Studio Practice



Exhibit: Value Judgements 

What counts is science? Where is the line between medicine and quackery? How did that line get drawn? How important is it that information is printed, rather than simply written into a personal notebook? What happens when you remove information from its identifying container? Value judgements is an interactive exhibit that explores these questions and others. 

The symptoms produced by love as a disease are as follow: An example of one passage included in the exhibit.

Each passage included within the exhibit has been selected from an early modern English scientific publication, herbal, recipe book, or household manual, and calligraphed in walnut ink onto ninety-pound arches hot-pressed watercolor paper. 

Calligraphed passages waiting to be added to the cordel

Calligraphed passages drying before being separated

Value Judgements Cordel
Value Judgement exhibit prior to audience participation
Passages are hung on a string in the fashion of Literatura de Cordel, a late 19thand early 20thcentury Brazilian publication format.

Walking down one side of the cordel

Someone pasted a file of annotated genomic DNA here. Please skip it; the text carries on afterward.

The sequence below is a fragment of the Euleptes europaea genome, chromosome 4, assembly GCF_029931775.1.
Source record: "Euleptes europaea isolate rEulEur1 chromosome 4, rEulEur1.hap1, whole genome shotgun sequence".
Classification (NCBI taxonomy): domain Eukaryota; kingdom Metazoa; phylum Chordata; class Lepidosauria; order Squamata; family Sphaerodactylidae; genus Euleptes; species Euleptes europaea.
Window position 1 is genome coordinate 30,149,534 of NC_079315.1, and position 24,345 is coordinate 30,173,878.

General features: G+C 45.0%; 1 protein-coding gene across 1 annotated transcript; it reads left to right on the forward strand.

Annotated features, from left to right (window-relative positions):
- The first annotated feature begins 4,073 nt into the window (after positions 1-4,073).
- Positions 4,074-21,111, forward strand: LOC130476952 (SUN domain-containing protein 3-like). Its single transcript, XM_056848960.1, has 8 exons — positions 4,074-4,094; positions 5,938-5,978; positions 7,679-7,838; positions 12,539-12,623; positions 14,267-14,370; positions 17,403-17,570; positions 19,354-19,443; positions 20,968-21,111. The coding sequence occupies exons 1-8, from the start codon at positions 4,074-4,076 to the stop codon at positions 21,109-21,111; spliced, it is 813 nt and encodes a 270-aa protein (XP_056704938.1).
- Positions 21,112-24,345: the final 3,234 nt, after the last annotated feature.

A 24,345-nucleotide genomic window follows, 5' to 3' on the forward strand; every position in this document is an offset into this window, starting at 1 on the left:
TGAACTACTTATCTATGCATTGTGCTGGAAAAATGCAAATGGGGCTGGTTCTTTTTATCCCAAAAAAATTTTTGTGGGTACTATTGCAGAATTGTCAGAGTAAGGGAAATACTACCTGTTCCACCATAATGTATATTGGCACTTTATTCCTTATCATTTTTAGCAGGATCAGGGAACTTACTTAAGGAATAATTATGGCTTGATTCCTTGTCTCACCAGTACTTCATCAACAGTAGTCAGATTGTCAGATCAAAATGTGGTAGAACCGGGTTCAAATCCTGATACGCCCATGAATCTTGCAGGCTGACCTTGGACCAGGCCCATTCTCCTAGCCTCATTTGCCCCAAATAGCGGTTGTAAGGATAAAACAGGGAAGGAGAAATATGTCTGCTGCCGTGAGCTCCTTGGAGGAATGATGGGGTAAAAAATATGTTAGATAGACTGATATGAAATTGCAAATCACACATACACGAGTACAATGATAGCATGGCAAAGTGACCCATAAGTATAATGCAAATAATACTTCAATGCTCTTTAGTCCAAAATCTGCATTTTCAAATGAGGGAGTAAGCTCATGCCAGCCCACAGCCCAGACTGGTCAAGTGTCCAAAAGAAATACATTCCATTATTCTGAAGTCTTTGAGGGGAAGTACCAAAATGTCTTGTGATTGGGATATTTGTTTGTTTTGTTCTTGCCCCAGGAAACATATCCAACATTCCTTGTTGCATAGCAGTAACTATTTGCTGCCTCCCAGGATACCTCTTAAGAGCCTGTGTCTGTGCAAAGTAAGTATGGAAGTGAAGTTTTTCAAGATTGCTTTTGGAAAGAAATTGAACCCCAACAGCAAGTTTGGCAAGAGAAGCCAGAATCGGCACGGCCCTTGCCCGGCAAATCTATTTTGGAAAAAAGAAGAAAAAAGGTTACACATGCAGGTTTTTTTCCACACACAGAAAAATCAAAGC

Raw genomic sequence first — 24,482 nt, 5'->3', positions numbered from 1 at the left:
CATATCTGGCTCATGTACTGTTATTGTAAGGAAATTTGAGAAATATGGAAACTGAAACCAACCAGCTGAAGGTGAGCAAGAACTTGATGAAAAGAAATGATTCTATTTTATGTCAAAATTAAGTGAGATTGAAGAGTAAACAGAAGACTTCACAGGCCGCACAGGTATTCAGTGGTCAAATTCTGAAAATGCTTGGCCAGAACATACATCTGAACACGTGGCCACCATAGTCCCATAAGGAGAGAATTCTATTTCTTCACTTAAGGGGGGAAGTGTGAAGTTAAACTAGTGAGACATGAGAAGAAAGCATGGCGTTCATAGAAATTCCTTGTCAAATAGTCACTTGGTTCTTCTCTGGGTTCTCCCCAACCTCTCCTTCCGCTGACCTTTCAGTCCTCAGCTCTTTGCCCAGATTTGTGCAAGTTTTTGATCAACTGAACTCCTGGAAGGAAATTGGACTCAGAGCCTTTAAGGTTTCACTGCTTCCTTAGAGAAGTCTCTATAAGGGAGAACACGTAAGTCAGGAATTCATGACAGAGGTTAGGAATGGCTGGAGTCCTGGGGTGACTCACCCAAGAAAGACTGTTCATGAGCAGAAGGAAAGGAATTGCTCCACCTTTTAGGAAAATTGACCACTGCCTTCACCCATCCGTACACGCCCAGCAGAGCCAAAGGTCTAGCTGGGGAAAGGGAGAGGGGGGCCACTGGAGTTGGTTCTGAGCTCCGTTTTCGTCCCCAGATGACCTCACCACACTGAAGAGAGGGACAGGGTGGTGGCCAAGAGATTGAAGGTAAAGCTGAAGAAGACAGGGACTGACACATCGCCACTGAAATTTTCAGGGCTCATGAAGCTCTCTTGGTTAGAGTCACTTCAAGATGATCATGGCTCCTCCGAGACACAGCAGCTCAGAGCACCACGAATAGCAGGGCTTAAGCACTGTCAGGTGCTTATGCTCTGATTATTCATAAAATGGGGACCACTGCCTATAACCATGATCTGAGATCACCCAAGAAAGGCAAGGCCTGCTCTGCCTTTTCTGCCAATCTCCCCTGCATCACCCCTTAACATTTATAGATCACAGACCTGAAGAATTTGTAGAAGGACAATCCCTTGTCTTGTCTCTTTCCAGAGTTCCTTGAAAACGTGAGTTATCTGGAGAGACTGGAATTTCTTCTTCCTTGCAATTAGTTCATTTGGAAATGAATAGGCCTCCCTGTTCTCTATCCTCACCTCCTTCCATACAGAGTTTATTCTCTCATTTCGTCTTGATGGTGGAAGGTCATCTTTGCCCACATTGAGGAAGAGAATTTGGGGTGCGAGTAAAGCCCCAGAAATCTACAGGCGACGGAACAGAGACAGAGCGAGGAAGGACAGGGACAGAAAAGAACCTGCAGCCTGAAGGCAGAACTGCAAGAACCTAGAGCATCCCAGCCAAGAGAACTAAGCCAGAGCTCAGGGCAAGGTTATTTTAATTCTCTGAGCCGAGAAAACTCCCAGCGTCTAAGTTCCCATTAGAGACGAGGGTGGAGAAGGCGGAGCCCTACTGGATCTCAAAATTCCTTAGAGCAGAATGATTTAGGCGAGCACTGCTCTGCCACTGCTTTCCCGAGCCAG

The embodied experience of reading a cordel is what drew me to the structure for this exhibit. The audience is forced to interact with the information on the cordelin a way unlike any other creating a much stronger bodily response than a traditional reading experience as the reader is required to physically move from one passage to the next. 

Audience members are encouraged to make their own decisions about what they consider to be science and add their response to the collection itself. Adding a participatory element to the cordel as Value Judgements does, heightens this experience and forces readers to interact more intimately with the writing, often causing a deeper, richer response.

An audience member adds her judgements to the cordel with starched muslin ribbons

Audience members participating in the exhibit

Audience members read and discuss passages on the cordel

As more audience members participated in the exhibit, the true "hairiness" of trying to answer these questions became clear.

Audience member decisions begin to create more visual draw than the passages themselves

In contrast to the clear, precise calligraphy, this mess seemed to truly illustrate the confusion and messiness of determining what counts as fact and whose voices are valuable.

Value Judgements was shown again on May 6, 2019 at the John Martin Rare Book Room from 10:00 am - 12:00 pm. 

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